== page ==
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Pacific Rim: VFX Behind-the-Scenes

by | Jul 11, 2013

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Everything about Pacific Rim is big. Directed by Guillermo del Toro, the Warner Bros’ feature pits giant robots called Jaegars against even more monstrous alien creatures that arise from the Pacific Ocean.

Gypsy Danger, the CG star of the film, stands 250 feet tall. She’s a walking vertical battleship piloted by two humans that sit side-by-side in her head. Arguably the biggest CG character yet to star in a live action film.

Just ask compositing lead Chris Balog of Industrial Light & Magic (ILM), who was responsible for the final look of the giant robot.

“We’ve worked on the idea of having compositing leads for characters in the last couple of years,” Balog says. “We did that on Avengers, and slowly, surely, added more films. “Compositing leads get involved early on to help design the look and create tools for the compositors. Then, we make sure the look is consistent throughout the movie.”

Approximately 100 compositing artists working at ILM’s San Francisco, Vancouver, and Singapore facilities layered together the rendered CG and live action elements to create 1590 final visual effects shots in the film. When Gypsy Danger appeared in live action scenes, Balog and the other compositors fit the CG robot into the real world. But usually, she was in all-CG shots, so they adjusted rendered layers until the shots looked as if they had been shot with a camera in the real world. “We’re pretty much the end of the line,” Balog says.

The beginning of the line for Balog started by meeting with “lookdev TDs” (look development technical director) for Gypsy Danger. “We needed to decide what we could get out of the render and what we could do in composite land,” he says.

“As a compositor, you need to know a lot about how you’re going to put something together, the different treatments you can do. You also have to know a lot about rendering and what pieces you can get from the TDs to create generic compositing scripts.”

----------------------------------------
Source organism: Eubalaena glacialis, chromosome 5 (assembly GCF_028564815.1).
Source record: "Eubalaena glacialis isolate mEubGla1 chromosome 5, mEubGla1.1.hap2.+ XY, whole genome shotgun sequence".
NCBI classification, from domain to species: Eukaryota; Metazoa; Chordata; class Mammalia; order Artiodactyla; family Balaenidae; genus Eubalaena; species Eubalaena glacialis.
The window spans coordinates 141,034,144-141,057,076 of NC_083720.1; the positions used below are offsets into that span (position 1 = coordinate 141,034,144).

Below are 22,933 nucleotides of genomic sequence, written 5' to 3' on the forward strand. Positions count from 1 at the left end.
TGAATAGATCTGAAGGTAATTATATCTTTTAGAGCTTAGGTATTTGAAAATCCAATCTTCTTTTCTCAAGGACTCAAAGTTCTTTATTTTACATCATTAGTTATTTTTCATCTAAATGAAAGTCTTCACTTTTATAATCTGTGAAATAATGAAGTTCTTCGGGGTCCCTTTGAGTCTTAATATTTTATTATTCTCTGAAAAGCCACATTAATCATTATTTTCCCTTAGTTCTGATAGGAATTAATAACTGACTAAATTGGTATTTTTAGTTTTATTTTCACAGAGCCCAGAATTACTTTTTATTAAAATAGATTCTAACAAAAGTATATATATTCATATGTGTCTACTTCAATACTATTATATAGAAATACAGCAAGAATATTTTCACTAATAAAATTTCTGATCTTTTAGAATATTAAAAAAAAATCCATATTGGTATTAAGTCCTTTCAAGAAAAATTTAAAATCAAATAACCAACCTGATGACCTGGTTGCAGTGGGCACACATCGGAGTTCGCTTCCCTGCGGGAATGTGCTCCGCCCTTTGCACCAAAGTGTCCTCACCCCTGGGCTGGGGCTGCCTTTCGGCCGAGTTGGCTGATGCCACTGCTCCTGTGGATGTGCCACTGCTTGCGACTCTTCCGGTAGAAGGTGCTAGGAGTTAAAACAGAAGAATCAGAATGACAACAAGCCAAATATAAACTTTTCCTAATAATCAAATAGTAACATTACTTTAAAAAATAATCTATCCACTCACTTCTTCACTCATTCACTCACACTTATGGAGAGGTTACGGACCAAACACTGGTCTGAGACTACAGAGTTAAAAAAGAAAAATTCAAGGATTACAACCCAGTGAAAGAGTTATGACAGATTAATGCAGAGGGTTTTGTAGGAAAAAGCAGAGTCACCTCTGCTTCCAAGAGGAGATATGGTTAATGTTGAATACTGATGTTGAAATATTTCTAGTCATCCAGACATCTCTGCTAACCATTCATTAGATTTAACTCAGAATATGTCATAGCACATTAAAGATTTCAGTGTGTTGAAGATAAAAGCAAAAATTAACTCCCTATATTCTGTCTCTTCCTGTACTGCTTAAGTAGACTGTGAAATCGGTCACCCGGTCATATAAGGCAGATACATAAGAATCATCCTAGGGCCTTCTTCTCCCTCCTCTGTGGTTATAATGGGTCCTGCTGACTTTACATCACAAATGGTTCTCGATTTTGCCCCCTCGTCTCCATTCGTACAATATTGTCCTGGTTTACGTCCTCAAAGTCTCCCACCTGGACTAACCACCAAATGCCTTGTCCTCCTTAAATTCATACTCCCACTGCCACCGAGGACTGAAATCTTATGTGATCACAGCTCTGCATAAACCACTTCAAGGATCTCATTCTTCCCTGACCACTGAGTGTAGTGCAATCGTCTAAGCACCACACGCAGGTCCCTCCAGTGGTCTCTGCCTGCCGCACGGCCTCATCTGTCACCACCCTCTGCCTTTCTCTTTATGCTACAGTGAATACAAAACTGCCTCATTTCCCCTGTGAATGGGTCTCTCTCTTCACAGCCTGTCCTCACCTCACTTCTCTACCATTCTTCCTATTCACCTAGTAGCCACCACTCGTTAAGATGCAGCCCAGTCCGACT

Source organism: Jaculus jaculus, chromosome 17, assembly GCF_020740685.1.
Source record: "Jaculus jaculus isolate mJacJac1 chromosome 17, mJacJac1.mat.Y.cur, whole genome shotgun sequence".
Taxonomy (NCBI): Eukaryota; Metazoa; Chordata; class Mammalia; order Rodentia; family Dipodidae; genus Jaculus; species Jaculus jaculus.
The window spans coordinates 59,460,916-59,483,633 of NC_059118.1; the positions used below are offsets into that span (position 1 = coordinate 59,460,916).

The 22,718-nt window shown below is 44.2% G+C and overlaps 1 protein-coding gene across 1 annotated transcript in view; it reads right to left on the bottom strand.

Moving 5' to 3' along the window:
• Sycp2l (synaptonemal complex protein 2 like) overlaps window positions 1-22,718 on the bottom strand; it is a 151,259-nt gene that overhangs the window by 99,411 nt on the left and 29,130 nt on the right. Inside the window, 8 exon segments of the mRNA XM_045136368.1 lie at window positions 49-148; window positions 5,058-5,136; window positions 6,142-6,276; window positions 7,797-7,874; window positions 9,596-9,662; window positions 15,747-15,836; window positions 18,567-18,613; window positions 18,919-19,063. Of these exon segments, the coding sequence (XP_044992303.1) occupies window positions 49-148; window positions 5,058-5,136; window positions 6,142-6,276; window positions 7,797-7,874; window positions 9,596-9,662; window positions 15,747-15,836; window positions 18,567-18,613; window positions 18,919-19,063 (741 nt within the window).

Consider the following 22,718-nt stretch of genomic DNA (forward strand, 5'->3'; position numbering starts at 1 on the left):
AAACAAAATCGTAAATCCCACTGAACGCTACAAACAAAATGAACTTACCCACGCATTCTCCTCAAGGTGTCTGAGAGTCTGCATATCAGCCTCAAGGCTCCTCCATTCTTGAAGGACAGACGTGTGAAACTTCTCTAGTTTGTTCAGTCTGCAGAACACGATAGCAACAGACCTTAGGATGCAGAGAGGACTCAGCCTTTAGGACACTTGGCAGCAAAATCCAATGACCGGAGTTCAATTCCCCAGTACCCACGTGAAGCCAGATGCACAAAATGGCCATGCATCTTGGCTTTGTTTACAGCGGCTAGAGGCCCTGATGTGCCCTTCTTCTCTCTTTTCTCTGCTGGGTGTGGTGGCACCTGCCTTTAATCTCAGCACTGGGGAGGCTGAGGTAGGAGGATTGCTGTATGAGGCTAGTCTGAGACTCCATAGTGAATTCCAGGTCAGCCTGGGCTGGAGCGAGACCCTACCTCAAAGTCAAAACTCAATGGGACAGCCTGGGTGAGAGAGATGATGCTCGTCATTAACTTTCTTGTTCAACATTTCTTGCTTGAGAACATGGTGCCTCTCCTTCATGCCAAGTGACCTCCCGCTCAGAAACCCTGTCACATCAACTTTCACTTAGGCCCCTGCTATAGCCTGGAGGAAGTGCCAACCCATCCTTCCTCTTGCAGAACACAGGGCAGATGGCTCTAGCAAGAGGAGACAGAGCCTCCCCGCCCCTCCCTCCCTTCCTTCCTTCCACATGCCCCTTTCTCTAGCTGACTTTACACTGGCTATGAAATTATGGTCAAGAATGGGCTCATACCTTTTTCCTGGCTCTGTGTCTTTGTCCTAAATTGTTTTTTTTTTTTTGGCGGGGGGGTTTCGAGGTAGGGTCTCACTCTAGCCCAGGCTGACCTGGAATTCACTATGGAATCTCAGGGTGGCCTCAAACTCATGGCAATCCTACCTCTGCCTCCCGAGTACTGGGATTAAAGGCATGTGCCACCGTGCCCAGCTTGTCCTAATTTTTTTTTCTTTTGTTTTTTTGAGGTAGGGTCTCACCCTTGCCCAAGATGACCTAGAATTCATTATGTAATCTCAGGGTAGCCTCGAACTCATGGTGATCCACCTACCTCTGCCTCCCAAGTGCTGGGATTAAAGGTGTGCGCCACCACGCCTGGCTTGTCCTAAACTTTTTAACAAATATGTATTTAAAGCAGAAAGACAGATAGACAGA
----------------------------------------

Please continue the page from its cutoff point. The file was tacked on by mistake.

For this film, ILM changed from Pixar’s PR RenderMan to Solid Angle’s Arnold rendering software. “We had used RenderMan for as long as I can remember,” Balog says. “So, it was a bit of a learning curve.” Lookdev artists and lighters worked with the Foundry’s Katana. Compositing artists used the Foundry’s Nuke, and it was in Nuke that Balog set up the compositing templates.

One template, for example, helped compositors animate lights on Gypsy’s arm cannon. “The arm cannon has 30 or 40 lights, and Guillermo (del Toro) wanted them to turn on in a progression,” Balog says. “That can be difficult to get right in animation, and it would take a lot of iterations in rendering. But, in compositing, we can animate the lights by hand. We built that as a generic treatment.”

Balog also created generic scripts to help manage the 94 lights on Gypsy Danger’s body. “We wanted the lights to look like they would if they were photographed,” Balog says. “We had treatments that added glows and glints, and on certain frames added a strobe flash like you’d see on an aircraft. After working with lookdev, we asked for render mattes for all the lights; the lights are all broken out into different renders. Depending on what Gypsy was doing, we might get five or 10 layers. A compositor could grab the generic script and attach it to the renders to treat the lights. We would combine light treatments at the end into one layer, but in that layer we might have 10 different distinct glows for lights, 10 different treatments for the lights on the character and each was controllable.”

In many of the shots Gypsy battles CG characters in an all-digital environment whether in the ocean or on land. For each environment, Balog worked with the lookdev TDs, environment TDs, and digimatte artists to develop her look in specific sequences.

“We wanted to develop a template we could use from shot to shot,” Balong says. “So we’d hone in on two or three shots at the beginning of a sequence. We’d consider the environment, the effects, the rain, lightning, the overall look and feel for the sequence. Then we created a template for the compositors to use.”